14-15 November 2018
|European Case Law Identifier:||ECLI:EP:BA:2014:T177909.20140521|
|Date of decision:||21 May 2014|
|Case number:||T 1779/09|
|IPC class:||G06F 17/30|
|Language of proceedings:||EN|
|Download and more information:||
|Title of application:||Function key for computer data handling|
|Applicant name:||Arendi S.A.R.L.|
|Relevant legal provisions:||
|Keywords:||Amendments - allowable (yes)
Amendments - broadening of claim (no)
Amendments - inescapable trap (no) - occasioned by ground for opposition
See points 8.2 to 8.2.12
Summary of Facts and Submissions
I. Arendi Holding Limited (the then appellant and patent proprietor) lodged an appeal against the Opposition Division's decision revoking European patent No. 1 171 836 in accordance with Article 101(2) and (3)(b) EPC.
II. Claim 1 of the granted patent read as follows:
"Method of providing a function item tied to a user operation in a document handling computer program, said user operation initiating retrieval of a name, address and/or other person or company related information from outside said program, comprising
analysing said document, previously typed by a user, to identify only parts of the document, said parts comprising name, address and/or person or company related information and being used as search terms,
a single activation of said function item leading to a search, using said search terms, in a database or file containing name, address, and/or other person or company related information available on or through the computer, and
displaying said information found in said database or said file."
III. Notice of opposition was filed by the former opponent (former respondent) against the patent as a whole on the basis of Article 100(a), (b) and (c) EPC.
IV. In the contested decision posted on 9 July 2009 the Opposition Division held that the ground for opposition mentioned in Article 100(c) together with Article 123(2) EPC prejudiced the maintenance of the patent. The decision was based on the claims as granted as main request and on the claims of auxiliary requests 1 to 16 filed with the letter dated 26 March 2009. The amended auxiliary requests 1 to 6 filed during the oral proceedings at 15.30 hrs and said to replace the previously filed auxiliary requests in case they were admitted into the proceedings were not admitted by the Opposition Division because it was prima facie apparent that they did not comply with Article 123(2) EPC. A further amended auxiliary request 1 filed during the oral proceedings at 18.00 hrs was not admitted as being not clearly allowable under Article 123(2) EPC.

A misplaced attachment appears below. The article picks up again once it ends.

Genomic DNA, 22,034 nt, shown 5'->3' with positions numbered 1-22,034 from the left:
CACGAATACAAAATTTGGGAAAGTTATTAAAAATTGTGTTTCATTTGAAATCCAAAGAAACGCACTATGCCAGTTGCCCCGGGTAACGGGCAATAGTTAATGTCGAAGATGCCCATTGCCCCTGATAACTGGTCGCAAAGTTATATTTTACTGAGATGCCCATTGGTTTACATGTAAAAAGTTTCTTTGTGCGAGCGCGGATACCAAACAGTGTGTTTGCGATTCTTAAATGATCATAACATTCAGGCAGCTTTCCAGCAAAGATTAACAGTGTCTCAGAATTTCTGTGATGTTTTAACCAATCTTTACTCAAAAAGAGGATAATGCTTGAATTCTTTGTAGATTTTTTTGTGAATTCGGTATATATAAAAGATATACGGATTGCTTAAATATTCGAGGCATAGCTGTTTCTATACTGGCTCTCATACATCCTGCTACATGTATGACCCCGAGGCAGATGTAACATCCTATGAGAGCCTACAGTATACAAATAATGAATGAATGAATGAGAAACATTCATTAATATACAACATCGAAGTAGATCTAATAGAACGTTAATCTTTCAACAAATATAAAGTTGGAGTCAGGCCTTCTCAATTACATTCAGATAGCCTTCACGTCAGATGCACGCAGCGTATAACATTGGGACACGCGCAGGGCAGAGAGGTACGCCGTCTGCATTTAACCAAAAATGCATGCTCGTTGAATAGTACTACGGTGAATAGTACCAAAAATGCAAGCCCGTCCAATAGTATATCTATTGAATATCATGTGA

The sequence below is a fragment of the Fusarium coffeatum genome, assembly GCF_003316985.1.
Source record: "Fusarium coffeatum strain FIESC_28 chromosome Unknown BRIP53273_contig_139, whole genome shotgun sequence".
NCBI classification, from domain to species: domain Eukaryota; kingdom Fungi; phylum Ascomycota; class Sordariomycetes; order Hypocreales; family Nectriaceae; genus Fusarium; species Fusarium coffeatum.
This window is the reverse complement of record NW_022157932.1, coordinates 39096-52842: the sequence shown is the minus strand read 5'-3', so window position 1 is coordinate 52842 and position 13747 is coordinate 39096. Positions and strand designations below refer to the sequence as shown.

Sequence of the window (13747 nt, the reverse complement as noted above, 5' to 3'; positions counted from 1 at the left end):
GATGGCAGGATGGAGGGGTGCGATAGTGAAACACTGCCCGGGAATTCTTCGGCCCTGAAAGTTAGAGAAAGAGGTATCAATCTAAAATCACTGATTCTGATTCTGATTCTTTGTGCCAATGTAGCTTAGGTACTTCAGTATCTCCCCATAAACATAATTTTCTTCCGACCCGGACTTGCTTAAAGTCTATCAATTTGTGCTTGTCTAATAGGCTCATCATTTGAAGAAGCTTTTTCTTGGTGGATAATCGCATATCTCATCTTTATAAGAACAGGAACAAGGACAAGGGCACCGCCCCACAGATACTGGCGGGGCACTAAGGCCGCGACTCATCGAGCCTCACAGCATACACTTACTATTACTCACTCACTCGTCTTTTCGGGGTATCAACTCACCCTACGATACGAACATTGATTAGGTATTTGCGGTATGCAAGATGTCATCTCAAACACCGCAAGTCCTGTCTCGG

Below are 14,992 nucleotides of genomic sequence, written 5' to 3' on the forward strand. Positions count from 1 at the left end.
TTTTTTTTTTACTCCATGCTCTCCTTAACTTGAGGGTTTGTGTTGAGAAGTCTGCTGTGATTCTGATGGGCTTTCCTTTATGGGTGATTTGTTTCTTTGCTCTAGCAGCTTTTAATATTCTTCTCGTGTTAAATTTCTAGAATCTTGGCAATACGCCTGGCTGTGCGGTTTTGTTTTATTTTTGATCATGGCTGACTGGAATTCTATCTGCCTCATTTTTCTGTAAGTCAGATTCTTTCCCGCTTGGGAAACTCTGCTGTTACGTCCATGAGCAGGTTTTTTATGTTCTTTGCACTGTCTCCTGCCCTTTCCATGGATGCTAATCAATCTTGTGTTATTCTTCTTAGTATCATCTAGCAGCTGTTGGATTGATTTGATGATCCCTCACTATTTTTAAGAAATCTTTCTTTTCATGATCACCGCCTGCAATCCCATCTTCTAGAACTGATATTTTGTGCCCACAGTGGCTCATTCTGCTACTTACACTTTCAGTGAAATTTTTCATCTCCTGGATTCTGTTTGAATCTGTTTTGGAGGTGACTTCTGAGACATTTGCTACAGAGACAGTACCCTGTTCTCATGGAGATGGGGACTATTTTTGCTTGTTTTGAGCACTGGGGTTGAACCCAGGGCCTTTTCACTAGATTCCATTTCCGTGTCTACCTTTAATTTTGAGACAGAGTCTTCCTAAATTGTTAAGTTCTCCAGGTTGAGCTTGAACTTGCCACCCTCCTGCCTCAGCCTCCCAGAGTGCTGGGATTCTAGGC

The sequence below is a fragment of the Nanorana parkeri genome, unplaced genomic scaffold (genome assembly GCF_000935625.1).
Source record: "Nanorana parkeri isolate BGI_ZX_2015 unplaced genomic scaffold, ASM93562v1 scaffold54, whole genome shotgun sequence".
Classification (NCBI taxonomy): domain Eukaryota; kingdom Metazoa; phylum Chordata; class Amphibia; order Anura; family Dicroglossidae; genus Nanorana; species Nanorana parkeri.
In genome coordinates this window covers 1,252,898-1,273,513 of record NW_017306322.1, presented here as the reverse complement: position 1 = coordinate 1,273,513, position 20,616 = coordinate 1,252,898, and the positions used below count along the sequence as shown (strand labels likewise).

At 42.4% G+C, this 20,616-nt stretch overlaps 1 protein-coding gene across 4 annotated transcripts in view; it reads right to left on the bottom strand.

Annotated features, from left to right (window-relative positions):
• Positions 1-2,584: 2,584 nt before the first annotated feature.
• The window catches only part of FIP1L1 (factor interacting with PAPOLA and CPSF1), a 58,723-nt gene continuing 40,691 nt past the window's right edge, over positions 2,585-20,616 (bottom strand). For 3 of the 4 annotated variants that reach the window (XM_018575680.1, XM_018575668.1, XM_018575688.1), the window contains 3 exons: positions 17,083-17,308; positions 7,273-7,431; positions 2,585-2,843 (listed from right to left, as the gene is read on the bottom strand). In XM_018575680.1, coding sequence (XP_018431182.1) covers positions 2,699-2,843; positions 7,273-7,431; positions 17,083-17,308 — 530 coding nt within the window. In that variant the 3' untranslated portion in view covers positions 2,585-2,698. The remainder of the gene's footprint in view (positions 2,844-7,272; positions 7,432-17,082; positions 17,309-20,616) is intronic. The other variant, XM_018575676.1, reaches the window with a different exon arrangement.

V. The Opposition Division concluded that claim 1 of the patent as granted extended beyond the content of the application as filed in view of two amended features, namely the feature "in a document handling program" and the feature "to identify only parts of the document, said parts comprising ... and being used as search terms". The auxiliary requests 1 to 16 were also found to infringe Article 123(2) EPC since claim 1 of all these requests contained the second above-mentioned feature. With respect to the amended auxiliary requests filed during the oral proceedings, the Opposition Division considered that all of them contained features that were not clearly and unambiguously disclosed in the application as filed. Inter alia, the feature "to identify only a name, and/or address or email address, mailing list/category name[,] telephone number, or fax number and being used as a search term" which was contained in the amended auxiliary requests 1 to 6 filed at 15.30 hrs and the corresponding feature "to identify only a name and/or address and being used as a search term" of the further amended auxiliary request 1 filed at 18.00 hrs were found to infringe Article 123(2) EPC, since the application disclosed only the use of a name or of a name together with an address as a search term, but not of any other item and not of an address alone.
VI. The then appellant requested with the statement of grounds of appeal dated 19 November 2009 that the patent be maintained in amended form on the basis of a new main request or one of five new auxiliary requests, all filed with the statement. It further requested that the matter be remitted to the Opposition Division if the requirements of Article 123(2) EPC were met.
VII. In its reply dated 25 March 2010 the former respondent filed requests and detailed arguments with respect to objections under Article 100(a), (b) and (c) EPC.
VIII. A transfer of the patent in suit to Arendi S.A.R.L., with effect from 9 December 2010, was registered. Arendi S.A.R.L. thereby obtained the status of appellant.
IX. With letter dated 2 December 2011 the former respondent withdrew the opposition.